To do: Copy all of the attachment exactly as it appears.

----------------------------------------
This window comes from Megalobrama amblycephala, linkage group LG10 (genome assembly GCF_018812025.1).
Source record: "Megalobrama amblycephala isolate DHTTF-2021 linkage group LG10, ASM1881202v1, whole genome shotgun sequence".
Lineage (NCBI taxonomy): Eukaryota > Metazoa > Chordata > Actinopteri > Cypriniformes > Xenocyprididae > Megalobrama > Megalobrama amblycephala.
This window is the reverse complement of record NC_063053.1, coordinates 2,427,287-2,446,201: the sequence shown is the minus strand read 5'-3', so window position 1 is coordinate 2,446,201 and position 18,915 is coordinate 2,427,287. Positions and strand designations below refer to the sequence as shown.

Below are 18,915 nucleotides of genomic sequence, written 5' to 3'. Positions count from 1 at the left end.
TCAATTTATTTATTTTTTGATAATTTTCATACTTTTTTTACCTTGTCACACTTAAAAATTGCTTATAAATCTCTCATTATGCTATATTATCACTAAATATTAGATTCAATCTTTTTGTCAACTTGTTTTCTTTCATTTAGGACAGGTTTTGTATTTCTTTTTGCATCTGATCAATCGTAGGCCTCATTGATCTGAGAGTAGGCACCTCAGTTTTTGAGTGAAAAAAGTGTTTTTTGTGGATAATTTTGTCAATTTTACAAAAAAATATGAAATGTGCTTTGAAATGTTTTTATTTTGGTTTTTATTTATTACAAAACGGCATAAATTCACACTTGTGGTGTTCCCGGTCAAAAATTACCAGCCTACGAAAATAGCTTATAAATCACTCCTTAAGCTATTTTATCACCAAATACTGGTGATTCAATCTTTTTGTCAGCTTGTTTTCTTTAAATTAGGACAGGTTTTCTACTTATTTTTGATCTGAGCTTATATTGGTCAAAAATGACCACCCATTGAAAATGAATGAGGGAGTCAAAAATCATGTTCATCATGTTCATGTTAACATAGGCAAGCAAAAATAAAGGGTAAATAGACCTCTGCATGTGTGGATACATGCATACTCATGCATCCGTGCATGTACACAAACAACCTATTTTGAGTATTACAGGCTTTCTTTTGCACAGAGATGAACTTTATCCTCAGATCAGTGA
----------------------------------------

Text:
This window comes from Megalobrama amblycephala, linkage group LG10 (genome assembly GCF_018812025.1).
Source record: "Megalobrama amblycephala isolate DHTTF-2021 linkage group LG10, ASM1881202v1, whole genome shotgun sequence".
Lineage (NCBI taxonomy): Eukaryota > Metazoa > Chordata > Actinopteri > Cypriniformes > Xenocyprididae > Megalobrama > Megalobrama amblycephala.
This window is the reverse complement of record NC_063053.1, coordinates 2,427,287-2,446,201: the sequence shown is the minus strand read 5'-3', so window position 1 is coordinate 2,446,201 and position 18,915 is coordinate 2,427,287. Positions and strand designations below refer to the sequence as shown.

Below are 18,915 nucleotides of genomic sequence, written 5' to 3'. Positions count from 1 at the left end.
TCAATTTATTTATTTTTTGATAATTTTCATACTTTTTTTACCTTGTCACACTTAAAAATTGCTTATAAATCTCTCATTATGCTATATTATCACTAAATATTAGATTCAATCTTTTTGTCAACTTGTTTTCTTTCATTTAGGACAGGTTTTGTATTTCTTTTTGCATCTGATCAATCGTAGGCCTCATTGATCTGAGAGTAGGCACCTCAGTTTTTGAGTGAAAAAAGTGTTTTTTGTGGATAATTTTGTCAATTTTACAAAAAAATATGAAATGTGCTTTGAAATGTTTTTATTTTGGTTTTTATTTATTACAAAACGGCATAAATTCACACTTGTGGTGTTCCCGGTCAAAAATTACCAGCCTACGAAAATAGCTTATAAATCACTCCTTAAGCTATTTTATCACCAAATACTGGTGATTCAATCTTTTTGTCAGCTTGTTTTCTTTAAATTAGGACAGGTTTTCTACTTATTTTTGATCTGAGCTTATATTGGTCAAAAATGACCACCCATTGAAAATGAATGAGGGAGTCAAAAATCATGTTCATCATGTTCATGTTAACATAGGCAAGCAAAAATAAAGGGTAAATAGACCTCTGCATGTGTGGATACATGCATACTCATGCATCCGTGCATGTACACAAACAACCTATTTTGAGTATTACAGGCTTTCTTTTGCACAGAGATGAACTTTATCCTCAGATCAGTGA